How to Master Easy Sketches for Beginners

Drawing tools, stationary, workplace of artist
Prostock-Studio / Getty Images

Easy sketches a necessity for beginning artists because they bolster your foundational abilities and help build your portfolio. It also can feel nice to have a finished drawing to show off, even if you know it was relatively straightforward to complete. Easy sketches are the tip of the iceberg when it comes to art, but they are essential for building more sketching skills.


For some artists, the easiest sketches are fruits and vegetables. Others find flowers and animals fairly straightforward. Picking the right sketch to start out with ultimately comes down to personal preference.

Find a Simple Reference Object to Sketch

A beginner-level sketch is not meant to be time-consuming. Pick simplistic subjects to help you master the fundamentals. This will aid you in future, more complicated sketches.​

When starting out, it’s essential to have a reference object to look at while you sketch. Household objects often make easy sketches for beginners. For instance, eggs can be a stellar item to sketch. With their uncomplicated shape, they offer artists a simple lesson on using light and shadow.

In addition, three-dimensional basic shapes are typically easy for beginners to draw. Cones, pyramids, and cubes all teach artists about shape, shadow, and space.

Look for Subjects in Nature

When picking subjects to sketch, plants and animals are a favorite of many beginners. For example, snails make good studies when it comes to shape. Plus, certain reptiles and even tree bark are great for working on texture.

If you need a stationary reference subject, flowers are a good choice. But don’t start out with complex flowers, such as irises. Instead, look for simple blooms, such as daisies and black-eyed Susans, and work up to flowers with more intricate petal arrangements.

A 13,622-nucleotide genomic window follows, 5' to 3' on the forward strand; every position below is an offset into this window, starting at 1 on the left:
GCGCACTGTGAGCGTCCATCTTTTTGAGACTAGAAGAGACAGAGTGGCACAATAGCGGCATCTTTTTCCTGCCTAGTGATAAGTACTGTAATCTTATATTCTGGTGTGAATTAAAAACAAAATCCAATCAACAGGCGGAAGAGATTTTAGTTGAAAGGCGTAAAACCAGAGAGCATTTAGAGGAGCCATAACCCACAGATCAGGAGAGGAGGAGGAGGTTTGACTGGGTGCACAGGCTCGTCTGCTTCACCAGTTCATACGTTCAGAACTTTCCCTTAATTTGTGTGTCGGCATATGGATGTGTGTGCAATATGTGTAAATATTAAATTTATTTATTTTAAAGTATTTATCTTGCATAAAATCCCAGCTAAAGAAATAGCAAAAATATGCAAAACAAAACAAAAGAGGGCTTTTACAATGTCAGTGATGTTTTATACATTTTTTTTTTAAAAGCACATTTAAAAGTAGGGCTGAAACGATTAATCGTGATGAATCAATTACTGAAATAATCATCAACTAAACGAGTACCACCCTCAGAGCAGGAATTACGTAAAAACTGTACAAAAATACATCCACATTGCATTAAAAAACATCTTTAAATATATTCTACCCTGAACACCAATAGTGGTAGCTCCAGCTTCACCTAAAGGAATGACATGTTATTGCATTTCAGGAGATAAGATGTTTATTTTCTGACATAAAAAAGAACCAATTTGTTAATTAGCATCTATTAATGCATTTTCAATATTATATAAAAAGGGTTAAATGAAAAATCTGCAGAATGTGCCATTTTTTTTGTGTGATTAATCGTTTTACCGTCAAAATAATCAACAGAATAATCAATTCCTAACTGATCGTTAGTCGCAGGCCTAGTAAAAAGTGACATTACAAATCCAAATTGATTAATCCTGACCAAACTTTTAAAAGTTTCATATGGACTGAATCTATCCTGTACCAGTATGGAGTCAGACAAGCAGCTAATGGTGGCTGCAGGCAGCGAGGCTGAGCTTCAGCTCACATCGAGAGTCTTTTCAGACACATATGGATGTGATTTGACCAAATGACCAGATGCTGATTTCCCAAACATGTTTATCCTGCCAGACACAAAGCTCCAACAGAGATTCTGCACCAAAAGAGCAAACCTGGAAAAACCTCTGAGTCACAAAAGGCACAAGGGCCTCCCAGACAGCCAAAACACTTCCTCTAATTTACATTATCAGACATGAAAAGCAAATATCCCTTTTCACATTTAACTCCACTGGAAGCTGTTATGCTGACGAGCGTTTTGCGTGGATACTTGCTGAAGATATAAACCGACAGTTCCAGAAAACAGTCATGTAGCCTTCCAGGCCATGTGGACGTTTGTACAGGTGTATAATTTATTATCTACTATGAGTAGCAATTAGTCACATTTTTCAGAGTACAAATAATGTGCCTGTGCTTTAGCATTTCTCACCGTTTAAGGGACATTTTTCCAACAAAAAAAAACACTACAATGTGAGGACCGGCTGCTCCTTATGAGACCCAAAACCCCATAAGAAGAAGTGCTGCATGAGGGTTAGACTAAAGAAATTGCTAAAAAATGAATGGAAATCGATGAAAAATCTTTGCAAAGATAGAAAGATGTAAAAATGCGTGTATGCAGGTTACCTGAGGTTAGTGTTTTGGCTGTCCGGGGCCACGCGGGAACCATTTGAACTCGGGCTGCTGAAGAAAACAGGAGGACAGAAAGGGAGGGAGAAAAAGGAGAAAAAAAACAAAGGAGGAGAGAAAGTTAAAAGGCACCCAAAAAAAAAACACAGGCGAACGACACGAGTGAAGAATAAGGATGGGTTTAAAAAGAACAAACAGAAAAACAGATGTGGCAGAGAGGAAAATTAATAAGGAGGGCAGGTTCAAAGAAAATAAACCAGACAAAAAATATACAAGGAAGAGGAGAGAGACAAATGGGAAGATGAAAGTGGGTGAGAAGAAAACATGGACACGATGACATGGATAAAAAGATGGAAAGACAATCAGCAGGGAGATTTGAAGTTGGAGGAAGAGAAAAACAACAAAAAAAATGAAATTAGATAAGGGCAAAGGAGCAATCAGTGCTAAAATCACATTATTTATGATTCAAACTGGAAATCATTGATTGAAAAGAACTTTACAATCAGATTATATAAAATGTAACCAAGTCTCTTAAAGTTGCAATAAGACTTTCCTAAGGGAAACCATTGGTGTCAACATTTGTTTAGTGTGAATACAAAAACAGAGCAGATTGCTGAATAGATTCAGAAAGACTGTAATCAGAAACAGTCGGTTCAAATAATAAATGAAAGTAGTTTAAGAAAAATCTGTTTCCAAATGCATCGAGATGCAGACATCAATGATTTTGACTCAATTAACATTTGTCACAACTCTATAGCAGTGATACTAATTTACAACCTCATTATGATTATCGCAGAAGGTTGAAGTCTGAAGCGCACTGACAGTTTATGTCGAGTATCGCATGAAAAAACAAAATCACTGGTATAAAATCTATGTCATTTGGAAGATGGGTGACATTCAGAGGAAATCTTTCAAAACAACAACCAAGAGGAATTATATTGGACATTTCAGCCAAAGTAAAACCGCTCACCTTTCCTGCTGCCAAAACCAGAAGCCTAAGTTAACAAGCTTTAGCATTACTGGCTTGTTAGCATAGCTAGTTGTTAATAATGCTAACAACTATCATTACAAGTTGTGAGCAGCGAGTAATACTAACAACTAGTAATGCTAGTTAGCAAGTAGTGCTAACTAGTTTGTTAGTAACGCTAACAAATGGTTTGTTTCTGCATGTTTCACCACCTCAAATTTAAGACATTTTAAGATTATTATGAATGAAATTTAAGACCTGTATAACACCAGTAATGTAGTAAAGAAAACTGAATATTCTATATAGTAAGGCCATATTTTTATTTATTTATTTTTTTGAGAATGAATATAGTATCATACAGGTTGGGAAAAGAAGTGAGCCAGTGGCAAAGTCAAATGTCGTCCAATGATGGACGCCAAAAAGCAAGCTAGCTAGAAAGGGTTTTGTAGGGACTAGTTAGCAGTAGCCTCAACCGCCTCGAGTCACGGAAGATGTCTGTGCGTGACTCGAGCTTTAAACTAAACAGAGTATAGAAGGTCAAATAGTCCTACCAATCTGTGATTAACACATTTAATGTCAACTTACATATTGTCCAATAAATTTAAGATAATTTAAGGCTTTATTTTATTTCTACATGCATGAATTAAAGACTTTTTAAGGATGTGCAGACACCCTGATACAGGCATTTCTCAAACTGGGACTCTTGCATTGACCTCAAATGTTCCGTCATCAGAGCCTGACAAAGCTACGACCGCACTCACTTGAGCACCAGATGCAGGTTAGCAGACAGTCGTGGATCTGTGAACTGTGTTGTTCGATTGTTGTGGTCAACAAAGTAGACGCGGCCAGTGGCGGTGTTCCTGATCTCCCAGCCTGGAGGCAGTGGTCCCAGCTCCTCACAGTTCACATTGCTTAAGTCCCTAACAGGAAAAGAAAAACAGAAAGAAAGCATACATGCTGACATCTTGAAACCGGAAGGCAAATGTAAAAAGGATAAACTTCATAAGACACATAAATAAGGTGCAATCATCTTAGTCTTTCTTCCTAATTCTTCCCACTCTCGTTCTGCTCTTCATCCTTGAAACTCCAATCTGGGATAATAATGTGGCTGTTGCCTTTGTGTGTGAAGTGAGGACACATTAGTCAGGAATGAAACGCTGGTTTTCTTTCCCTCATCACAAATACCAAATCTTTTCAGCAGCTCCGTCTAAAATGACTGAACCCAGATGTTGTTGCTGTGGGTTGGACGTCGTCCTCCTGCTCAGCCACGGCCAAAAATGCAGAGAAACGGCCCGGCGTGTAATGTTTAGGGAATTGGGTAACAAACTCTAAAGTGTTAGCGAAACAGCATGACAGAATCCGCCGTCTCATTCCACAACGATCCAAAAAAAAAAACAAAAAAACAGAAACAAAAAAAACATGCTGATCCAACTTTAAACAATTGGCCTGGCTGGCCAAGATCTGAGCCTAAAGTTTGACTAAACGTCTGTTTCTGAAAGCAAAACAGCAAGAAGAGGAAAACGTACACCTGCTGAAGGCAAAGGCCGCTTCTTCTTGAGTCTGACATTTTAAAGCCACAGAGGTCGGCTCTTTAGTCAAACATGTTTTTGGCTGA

Start With a Pencil (or a Pen)

Easy pencil drawings are one of the best ways to start sketching. The pencil is inexpensive and versatile. It can be used to outline, fill in, and shade. Moreover, pencils travel well, so they can be taken to various locations as you search for easy-to-sketch reference material.

Don’t be tempted to erase your pencil sketches. Leave your mistakes on the paper, so you can learn from them.

If you find yourself tempted to erase a pencil drawing, switch to a pen. While some of your work might look messy, you’ll thank yourself later for the permanent reminder of your growth as an artist.

Practice the Fundamentals

Just because a sketch is easy, that doesn’t mean you only have to do one before you can advance to more complex sketch work. These easy sketches are your foundation. They’re meant to be practiced over and over until they're perfected. Although it might seem relatively dull, sketching simple objects, such as cones, globes, and cubes, will ultimately help you build to larger subjects, including buildings, people, and animals.

Keep with your easy subjects until you can draw them flawlessly without the reference material. Once you can do that, then it’s time to move on to more complicated subjects to sketch.